Concorde G-BOAG can be found on display at the Museum of Flight in Seattle. It's quite an experience to walk through the cabin, although the seats are encased in plexiglass. What's truly remarkable is how narrow it feels inside. I had the privilege of visiting the cockpit, and it's a tight fit for the crew.

        The museum is also home to other iconic aircraft, such as 747 Serial 001, 737 Serial 001, 727 Serial 001, and 787 Serial 003. Another fascinating exhibit is the 707 ex-Airforce One, which you can also explore, much like Concorde.

        I had the opportunity to meet some of the curators, and their passion and dedication to preserving this collection is akin to caring for their own children. If you ever have the chance to visit, I highly recommend it. Even sitting outside the museum near Boeing Field, you'll be treated to the sight of a variety of aircraft coming and going, which is sure to satisfy the curiosity of any aviation enthusiast.

    3. The commentard formerly known as Mister_C Silver badge

      Re: 3 experiences with Concorde

      My three:

      1) My aunt knew a pilot of Concorde, so she managed to acquire a set of flight charts and other documents for the day of my 16th birthday as a present. +20 geek points

      2) Roll forwards a couple of decades to when I was brewing my own beer. I gave a couple of bottles of one of the better recipes to a friend who shared one with his father in law (a BA steward who flew Concorde). His verdict "we could serve that on board". + 50 geek points

      3) mid 2003. My then boss and his wife flew Concorde to the States on their anniversary, then had a Caribbean cruise and returned 747. His verdict "done it once, don't need to again". Lost all my geek points just for knowing him

  11. CowHorseFrog Silver badge

    Amazing how so many people still dont understnd they are slaves to the stupidity that is commuting.

    1. munnoch Bronze badge

      Read the headline.

      We're talking about stuff that happened at least 20 years ago...

  12. Bubba Von Braun
    Thumb Up

    Visited G-BOAG

    I was fortunate to have the opportunity to visit the flight deck of G-BOAG (the record-setting Concorde bound for Seattle). It was immaculate and appeared ready to take flight at a moment's notice, with just a few additional lights added by the museum for illumination.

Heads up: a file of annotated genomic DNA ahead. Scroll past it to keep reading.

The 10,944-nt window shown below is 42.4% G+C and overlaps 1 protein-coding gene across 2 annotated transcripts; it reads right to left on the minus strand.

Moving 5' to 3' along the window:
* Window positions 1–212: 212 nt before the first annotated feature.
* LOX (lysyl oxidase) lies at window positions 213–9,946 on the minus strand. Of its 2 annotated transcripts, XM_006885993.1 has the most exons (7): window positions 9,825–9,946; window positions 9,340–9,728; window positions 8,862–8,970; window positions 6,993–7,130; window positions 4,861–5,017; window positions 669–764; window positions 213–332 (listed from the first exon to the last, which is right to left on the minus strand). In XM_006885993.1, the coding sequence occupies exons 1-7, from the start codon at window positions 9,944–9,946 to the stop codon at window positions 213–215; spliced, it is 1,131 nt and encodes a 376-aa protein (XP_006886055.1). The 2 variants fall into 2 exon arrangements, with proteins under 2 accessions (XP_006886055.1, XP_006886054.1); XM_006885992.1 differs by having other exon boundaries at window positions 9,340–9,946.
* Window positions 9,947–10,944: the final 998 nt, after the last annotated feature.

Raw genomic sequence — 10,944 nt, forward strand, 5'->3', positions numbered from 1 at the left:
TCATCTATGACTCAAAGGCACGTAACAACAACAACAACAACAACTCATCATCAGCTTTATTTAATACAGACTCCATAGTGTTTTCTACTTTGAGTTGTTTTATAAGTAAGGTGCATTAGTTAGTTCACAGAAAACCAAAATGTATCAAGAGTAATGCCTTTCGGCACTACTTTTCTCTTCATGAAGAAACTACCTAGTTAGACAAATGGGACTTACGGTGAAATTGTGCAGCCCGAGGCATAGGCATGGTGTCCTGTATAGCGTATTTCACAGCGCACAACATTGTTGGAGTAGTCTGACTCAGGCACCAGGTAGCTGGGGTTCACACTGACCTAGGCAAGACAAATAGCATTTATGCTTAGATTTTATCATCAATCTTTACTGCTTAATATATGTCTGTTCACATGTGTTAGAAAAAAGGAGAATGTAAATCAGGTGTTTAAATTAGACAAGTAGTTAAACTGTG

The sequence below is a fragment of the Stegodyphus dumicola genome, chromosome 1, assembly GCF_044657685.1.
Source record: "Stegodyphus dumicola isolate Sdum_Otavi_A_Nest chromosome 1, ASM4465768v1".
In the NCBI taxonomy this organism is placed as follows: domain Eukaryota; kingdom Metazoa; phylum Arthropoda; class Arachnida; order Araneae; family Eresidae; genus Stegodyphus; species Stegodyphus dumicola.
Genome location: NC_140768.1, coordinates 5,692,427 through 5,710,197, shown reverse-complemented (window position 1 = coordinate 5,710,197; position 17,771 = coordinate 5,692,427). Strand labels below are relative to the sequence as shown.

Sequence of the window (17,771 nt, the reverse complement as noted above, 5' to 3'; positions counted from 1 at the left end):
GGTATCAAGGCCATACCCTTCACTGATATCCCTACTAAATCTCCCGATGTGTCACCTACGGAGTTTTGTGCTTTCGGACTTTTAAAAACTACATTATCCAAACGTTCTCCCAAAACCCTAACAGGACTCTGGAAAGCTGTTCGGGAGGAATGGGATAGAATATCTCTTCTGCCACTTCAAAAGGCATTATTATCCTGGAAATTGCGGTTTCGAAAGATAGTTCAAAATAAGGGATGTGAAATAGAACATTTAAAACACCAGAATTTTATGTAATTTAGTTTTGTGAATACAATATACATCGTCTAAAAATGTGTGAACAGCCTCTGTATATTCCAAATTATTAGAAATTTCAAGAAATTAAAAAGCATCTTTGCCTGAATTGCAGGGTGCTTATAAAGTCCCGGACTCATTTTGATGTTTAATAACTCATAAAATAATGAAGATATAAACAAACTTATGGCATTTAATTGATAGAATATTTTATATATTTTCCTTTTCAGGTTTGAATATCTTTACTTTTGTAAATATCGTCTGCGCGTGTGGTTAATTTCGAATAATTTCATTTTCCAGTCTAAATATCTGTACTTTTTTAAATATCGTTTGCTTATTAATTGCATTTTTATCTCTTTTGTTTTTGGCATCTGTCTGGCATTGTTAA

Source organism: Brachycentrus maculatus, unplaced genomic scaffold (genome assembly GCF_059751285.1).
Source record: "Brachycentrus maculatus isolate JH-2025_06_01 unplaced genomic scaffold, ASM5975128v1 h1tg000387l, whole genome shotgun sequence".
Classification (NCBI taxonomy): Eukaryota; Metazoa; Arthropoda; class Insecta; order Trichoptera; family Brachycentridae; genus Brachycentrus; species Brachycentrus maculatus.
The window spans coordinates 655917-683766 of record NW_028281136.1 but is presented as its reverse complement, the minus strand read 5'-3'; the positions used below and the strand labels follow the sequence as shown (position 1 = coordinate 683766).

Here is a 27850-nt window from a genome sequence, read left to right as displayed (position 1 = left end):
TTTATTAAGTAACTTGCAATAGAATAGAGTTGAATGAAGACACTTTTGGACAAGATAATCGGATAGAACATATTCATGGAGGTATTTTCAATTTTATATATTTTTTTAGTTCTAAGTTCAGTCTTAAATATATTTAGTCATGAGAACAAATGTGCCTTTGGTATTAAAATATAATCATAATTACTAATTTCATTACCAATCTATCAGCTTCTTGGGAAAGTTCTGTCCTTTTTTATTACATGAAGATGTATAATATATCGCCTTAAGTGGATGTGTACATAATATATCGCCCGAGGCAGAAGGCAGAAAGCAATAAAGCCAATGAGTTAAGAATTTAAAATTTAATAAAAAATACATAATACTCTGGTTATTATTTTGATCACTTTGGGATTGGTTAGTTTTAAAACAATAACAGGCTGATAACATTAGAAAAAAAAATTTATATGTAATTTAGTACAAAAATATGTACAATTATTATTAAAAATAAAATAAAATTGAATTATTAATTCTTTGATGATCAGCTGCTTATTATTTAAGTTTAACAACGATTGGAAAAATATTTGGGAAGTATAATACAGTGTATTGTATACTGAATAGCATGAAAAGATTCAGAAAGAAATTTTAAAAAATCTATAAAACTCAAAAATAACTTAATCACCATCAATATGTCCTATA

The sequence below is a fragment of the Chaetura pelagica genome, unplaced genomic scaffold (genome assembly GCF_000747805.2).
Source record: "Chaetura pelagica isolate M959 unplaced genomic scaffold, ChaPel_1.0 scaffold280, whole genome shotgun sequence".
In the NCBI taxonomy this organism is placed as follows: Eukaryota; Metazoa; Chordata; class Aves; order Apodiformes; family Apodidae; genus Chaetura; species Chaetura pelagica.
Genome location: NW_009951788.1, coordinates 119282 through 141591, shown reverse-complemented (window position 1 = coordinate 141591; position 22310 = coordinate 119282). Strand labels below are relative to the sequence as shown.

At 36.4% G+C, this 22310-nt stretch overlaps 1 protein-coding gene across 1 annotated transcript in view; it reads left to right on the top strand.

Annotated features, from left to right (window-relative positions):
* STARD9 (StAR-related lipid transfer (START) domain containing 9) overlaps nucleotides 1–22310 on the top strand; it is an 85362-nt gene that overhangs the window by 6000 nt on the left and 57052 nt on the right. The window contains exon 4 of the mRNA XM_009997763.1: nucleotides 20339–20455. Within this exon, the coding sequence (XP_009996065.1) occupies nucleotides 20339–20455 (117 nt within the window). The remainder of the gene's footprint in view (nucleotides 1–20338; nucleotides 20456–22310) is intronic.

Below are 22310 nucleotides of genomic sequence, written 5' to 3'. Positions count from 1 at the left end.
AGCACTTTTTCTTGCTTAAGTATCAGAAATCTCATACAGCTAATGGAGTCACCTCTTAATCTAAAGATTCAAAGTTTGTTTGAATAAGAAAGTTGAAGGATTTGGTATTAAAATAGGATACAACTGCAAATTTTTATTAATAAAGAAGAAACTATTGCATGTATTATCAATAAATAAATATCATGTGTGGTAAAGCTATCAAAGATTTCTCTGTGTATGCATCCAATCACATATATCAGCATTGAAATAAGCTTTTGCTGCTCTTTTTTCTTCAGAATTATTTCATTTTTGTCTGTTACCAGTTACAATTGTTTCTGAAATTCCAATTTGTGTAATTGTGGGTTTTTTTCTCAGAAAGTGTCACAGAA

The accomplishments of Concorde are a source of pride for both Britain and France. While it may not have achieved the same quantity of sales as a plane like the 747, it unquestionably demonstrated that innovation was thriving, and ambitious "moonshot" endeavors can succeed with unwavering determination.

    Innovation should transcend the limitations of strict financial calculations. Remarkable achievements are possible when we have the audacity to dream big.

  13. wilme2

    During the two-year run that the Concorde flew into Dallas via Braniff Airlines, I had a chance to walk under one parked at a terminal at DFW. A relative was a Braniff pilot, and took several of us, including myself at 7 or 8 years old, out to see the Concorde.

    https://www.heritageconcorde.com/braniff-airways-concorde-operations

    https://airwaysmag.com/braniff-concorde-foray/

  14. EatsRootsAndLeaves

    No, not a reminder

    "A reminder for passengers staring out of the window of a subsonic aircraft, faced with a lengthy long-haul flight, that things weren't always this way."

    No, for the vast majority of people on that subsonic aircraft, it is not a reminder that "things weren't always this way."

    For that vast majority, the plane they're on is and even when Concorde flew the only way.

  15. Tim99 Silver badge

    Different Days

    On a trip from the UK to Australia on holiday in 1987, I won 2nd prize in a BA "Spot the Concorde" competition. It was a bit like "Spot the ball" as there was a grid; but instead of putting a cross where the ball was supposed to be, it was a map grid for the aircrafts position at a particular time. You were give its rate of acceleration to take off, its directions and acceleration to supersonic and its final speed - As I was stuck at Heathrow for 8 hours (terrorist alert) I sat down and did the necessary calculations long-hand, and put my three crosses in one small square. The prize was 12 days in the Doral Miami Beach Hotel, return flight on Concorde via Washington.

    In those days there was a special Concorde Lounge at Heathrow which was entered after passing the hoi polloi who were stuck in the normal First Class lounge. The aircraft was small and fitted with low but comfortable grey leather seats. The cabin staff and food were excellent. Mrs Tim99 and I both had excellent Burgundies - A bottle of Nuits-Saint-Georges with the main courses and an un-oaked Chablis with the other courses.

    After we landed at Washington, the aircraft was refuelled and we all had to get out. Some passengers disembarked onto a bus that could raise itself to the level of the door, we then got onto a similar raised bus that had seats and refreshments until the aircraft was serviced, and then were returned to the aircraft. Just before take off to Miami the pilot told us that because of the short distance, low fuel loading, and fewer passengers, the aircraft was expected to travel at its fasted scheduled speed over the Atlantic (it did). We were also warned that we would have an unusual take off (because of noise abatement?) and that we may experience some mild disorientation (He meant feeling that we we all going to crash and die). Total time including stop-over was 6 and a half hours. The next day the aircraft flew by the hotel and did a wing waggle - Unlikely, but maybe it was for us, as I didn't see it do it again. The noise was incredible.

    For some people, the aircraft may have been an everyday experience. We were sat opposite Robin Gibb (and his wife?). The stewardess asked him if he would like lunch, he said "could they make him a plain chicken sandwich" (of course they could). Mrs Tim99 and I had everything that was going, I still have the silver and grey enamel Concorde propelling pencil that was in my goodie bag.